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I think the program very much mirrors the full-time program in terms of the curriculum and expectations. Some part time programs are diploma mills and waive a lot of requirements. This school was not like that at all.
More opportunities to integrate full-time students with part-time students, or even with students from other disciplines to better prepare students for the cross-functional workplace would have been helpful. There are opportunities, but could be emphasized more. This also implies to extracurricular activities and events, including clubs. They're "dominated" by FT students and while PT students are offered "access" I actually found it very difficult to get involved. I've tried to reach out to club and group organizers on multiple occasions and have not a single time heard back from anyone. If integration doesn't work, then maybe some PT student-only opportunities.
Other programs may have similar aspects, but BC has a few unique international experiences. One is the International Management Experience, which is a class that meets for credit but culminates in a two week, 14-company tour of Asian companies. Also, the International Consulting Project. Similar to the field consulting project that full-time students are required to take, but BC has a unique partnership with a Chinese strategy firm that enables us to do "real live" consulting work for one of their clients! This is also a class that meets for credit, but with a lot of directed work outside the classroom, and culminates in presenting to our Chinese partners in Beijing. I should also add the there's an IME South America, I believe. Both experiences tend to integrate FT and PT MBA students as well as JD and sociology graduate students.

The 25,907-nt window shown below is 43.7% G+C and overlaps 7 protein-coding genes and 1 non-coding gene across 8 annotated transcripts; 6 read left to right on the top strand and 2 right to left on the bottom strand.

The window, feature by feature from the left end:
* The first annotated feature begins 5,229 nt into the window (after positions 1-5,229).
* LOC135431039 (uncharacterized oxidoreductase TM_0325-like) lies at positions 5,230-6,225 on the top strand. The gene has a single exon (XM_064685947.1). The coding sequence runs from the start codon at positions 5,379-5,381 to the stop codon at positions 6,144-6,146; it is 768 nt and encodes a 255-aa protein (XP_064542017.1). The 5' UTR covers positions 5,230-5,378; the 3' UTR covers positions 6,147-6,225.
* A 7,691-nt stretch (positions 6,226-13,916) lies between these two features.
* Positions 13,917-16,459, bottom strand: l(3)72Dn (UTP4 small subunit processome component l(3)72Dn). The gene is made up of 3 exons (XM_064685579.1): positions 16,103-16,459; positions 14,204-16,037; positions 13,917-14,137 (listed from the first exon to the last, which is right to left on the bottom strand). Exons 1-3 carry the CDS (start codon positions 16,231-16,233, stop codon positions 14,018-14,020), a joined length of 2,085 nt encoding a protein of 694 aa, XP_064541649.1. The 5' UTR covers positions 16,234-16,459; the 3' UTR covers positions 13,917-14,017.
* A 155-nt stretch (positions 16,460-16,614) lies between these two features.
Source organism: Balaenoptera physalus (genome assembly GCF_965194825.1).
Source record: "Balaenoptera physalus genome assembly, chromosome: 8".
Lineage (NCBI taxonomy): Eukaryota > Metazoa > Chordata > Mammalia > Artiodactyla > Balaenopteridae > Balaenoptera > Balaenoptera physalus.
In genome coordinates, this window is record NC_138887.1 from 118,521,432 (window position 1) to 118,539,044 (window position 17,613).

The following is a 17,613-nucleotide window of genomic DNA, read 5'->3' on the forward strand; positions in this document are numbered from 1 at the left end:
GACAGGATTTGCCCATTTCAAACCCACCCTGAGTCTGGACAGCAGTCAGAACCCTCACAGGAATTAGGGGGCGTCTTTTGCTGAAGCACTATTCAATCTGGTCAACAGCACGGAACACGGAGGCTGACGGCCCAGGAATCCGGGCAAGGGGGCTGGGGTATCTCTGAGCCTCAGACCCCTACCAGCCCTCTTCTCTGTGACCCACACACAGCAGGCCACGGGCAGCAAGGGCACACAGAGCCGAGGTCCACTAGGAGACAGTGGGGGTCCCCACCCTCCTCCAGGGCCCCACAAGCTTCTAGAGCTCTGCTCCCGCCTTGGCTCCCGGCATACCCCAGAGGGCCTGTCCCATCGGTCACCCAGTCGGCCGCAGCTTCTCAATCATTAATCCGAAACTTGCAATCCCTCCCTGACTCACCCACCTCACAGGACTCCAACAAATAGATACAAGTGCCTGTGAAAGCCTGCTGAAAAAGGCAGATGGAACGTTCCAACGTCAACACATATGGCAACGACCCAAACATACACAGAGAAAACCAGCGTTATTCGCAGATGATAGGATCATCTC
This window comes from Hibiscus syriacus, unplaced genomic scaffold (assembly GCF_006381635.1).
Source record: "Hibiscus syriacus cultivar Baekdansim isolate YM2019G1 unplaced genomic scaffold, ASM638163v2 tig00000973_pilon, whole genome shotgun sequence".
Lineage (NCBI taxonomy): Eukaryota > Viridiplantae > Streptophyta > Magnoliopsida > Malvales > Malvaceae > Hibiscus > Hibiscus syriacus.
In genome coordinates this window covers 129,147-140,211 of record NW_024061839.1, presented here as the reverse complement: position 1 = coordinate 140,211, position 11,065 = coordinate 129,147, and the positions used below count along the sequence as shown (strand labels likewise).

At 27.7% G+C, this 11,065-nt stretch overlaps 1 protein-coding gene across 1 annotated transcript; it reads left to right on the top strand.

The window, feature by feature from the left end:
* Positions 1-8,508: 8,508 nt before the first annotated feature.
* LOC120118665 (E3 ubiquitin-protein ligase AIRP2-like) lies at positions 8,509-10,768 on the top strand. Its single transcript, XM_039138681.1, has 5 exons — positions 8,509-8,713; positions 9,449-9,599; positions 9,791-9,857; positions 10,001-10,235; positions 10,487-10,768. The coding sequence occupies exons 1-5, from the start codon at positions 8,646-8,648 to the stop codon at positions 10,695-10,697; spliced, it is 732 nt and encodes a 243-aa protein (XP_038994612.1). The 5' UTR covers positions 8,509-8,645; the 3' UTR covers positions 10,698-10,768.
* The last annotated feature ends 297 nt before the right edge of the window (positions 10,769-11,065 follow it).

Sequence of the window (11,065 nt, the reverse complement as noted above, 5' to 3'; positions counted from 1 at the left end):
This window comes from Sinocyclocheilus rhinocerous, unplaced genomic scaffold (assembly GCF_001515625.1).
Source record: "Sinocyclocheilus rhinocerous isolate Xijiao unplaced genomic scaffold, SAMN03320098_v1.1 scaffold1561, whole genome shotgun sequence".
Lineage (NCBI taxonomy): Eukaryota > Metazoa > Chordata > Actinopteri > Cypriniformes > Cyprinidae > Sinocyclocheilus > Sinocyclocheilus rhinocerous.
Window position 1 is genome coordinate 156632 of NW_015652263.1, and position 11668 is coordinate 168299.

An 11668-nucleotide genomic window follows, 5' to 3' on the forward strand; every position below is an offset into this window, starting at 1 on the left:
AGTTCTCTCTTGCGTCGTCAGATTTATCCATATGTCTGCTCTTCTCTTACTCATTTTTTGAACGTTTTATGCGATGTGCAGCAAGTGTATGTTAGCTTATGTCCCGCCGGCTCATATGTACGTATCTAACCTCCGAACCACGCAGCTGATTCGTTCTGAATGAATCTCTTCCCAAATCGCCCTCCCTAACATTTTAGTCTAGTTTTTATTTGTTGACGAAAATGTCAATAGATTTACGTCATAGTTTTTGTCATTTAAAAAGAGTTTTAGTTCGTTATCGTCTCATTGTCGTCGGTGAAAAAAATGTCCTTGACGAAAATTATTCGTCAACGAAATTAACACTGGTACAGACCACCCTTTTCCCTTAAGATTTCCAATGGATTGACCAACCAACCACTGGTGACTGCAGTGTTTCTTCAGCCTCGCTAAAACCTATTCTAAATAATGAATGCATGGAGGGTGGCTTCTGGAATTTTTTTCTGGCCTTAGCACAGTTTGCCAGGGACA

There were too many finance courses offered. I would like more variety, especially during the summer months. Who wants to take a hardcore finance course in a condensed time frame?
The network, the quality of education, the sense of community, and sense of integrity are all the most unique aspects of the Boston College part-time MBA program.
Would be great if part-time students were paired with an advisor who could help guide class selection and offer advice on career advancement after graduation. I believe only full-time students had advisors.
The quality of guest speakers that participated in class room discussions was very impressive.
There could have been more resources from the school dedicated to part-time MBA's. Also, more flexible arrangements offered toward the end of the program. It's important to be on campus and network in the beginning of the program. But toward the end, the time constraint of traveling to and from downtown Boston from a full time job necessitates increased flexibility.
Employer data includes graduates and current students.
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